Starbucks expects to complete a licensing, distribution and marketing deal with Ethiopia this month that would settle a dispute over trademarks for three coffees produced in the African nation.
In a joint statement Thursday, neither the Seattle-based coffee retailer nor the Ethiopian government released details about an agreement in principle that both said they signed after two days of talks in Seattle.
Ethiopia wants to secure rights to three coffee names — Harar, Sidamo and Yirgacheffe — through the U.S. Patent and Trademark Office. So far it has trademarked the name Yirgacheffe, but a final decision has yet to be made on the others.
"Ethiopia is recognized as the historic birthplace of coffee and the source of some of the finest coffee in the world," Starbucks Chairman Howard Schultz said in the statement. "We're extremely excited to continue to deepen our relationship with the Government of Ethiopia."
Getachew Mengistie, director general of the Ethiopia Intellectual Property Office, said his country is "committed to work in partnership with all international specialty coffee companies and distributors."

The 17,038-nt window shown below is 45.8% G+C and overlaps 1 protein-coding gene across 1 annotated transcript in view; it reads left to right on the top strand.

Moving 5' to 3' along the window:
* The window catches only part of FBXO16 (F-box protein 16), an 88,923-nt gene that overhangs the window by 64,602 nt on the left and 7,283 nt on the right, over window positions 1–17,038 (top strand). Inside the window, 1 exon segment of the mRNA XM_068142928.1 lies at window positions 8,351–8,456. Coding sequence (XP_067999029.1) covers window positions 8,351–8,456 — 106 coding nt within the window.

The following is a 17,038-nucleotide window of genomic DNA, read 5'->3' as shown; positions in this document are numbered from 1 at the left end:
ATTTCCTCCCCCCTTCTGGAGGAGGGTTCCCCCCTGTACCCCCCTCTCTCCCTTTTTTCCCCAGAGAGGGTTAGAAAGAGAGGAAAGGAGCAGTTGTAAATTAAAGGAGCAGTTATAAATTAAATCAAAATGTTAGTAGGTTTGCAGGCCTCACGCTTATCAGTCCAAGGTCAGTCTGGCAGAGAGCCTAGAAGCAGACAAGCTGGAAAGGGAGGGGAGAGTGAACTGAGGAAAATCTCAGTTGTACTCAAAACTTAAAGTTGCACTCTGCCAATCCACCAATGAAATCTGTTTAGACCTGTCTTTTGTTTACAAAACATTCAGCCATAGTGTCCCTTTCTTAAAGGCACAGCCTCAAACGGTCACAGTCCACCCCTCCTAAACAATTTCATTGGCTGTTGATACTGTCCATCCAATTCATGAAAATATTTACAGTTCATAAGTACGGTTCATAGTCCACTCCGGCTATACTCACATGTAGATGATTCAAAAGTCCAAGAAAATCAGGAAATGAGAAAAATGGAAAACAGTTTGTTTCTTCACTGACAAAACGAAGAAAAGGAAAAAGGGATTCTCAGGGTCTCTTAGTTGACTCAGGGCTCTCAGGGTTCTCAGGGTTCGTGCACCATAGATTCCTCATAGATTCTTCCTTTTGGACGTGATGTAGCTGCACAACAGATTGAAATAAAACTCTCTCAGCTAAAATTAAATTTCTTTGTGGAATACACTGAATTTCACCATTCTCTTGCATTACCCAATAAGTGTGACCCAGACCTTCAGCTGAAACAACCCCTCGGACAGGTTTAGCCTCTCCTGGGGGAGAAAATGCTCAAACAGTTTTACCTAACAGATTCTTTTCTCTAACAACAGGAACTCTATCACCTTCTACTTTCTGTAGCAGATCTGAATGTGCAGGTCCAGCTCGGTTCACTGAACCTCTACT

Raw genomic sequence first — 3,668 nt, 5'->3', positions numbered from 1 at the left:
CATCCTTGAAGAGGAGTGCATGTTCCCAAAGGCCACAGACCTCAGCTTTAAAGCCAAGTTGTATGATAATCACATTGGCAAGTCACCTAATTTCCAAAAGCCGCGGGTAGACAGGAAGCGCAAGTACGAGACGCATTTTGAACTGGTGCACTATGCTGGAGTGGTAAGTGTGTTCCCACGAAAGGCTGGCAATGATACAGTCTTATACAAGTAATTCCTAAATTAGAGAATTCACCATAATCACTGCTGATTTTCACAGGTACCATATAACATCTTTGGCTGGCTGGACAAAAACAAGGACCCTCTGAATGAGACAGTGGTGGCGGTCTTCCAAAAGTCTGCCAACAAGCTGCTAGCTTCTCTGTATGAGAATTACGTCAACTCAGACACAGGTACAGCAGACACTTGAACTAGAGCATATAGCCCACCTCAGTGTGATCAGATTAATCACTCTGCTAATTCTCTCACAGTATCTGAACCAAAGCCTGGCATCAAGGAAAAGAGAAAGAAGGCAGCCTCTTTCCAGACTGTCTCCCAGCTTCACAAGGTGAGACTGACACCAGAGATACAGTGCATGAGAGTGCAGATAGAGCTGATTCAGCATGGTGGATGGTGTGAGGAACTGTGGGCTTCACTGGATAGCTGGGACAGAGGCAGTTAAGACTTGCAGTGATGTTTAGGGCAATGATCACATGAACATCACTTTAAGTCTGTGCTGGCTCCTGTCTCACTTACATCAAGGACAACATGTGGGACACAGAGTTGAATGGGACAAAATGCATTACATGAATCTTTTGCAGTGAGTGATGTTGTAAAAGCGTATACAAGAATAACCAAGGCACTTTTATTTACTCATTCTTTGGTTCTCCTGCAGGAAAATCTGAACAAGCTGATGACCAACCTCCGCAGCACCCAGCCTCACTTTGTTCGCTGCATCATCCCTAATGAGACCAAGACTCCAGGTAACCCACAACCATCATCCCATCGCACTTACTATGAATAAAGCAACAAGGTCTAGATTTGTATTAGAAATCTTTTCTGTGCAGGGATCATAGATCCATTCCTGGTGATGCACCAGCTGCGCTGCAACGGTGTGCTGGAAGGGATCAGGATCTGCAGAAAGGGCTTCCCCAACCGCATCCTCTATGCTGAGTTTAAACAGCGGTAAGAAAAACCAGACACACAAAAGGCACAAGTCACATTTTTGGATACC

"We realize our approach to trademarking and licensing these coffee brands that originate in and represent the best of Ethiopia's coffee heritage is a new approach that not only meets the needs of small Ethiopian fine coffee farmers and traders, but also the coffee roasting and distributing companies and their customers," Getachew said.
Starbucks Corp., the world's largest specialty coffee retailer, has opposed Ethiopia's trademarking efforts, saying instead that it wants to help officials establish a geographic certification for the coffee bean names, as is done with Washington state apples or Kona coffee.
Although U.S. consumers often pay top dollar for coffee from Africa and elsewhere, farmers who grow the beans often struggle to make a living. Starbucks says it pays above-average prices for its beans and has programs in place to help farmers.
In February, Starbucks said it would double purchases of coffee from East African countries by 2009 and invest in several aid measures for farmers. About 6 percent of the 294 million pounds of coffee Starbucks purchased in the last fiscal year came from East Africa, according to the company.
Oxfam International has criticized Starbucks in the trademark dispute, saying the company is keeping Ethiopia from reaping nearly $100 million more per year. On Tuesday, the aid group said it was pleased at news of progress toward an agreement.
"This is an important step for Ethiopia as it engages with coffee companies on its innovative trademarking initiative designed to help alleviate poverty," Raymond C. Offenheiser, president of Oxfam America, said in a statement. "This initiative will help create real change for the 15 million Ethiopians dependent on the country's coffee sector."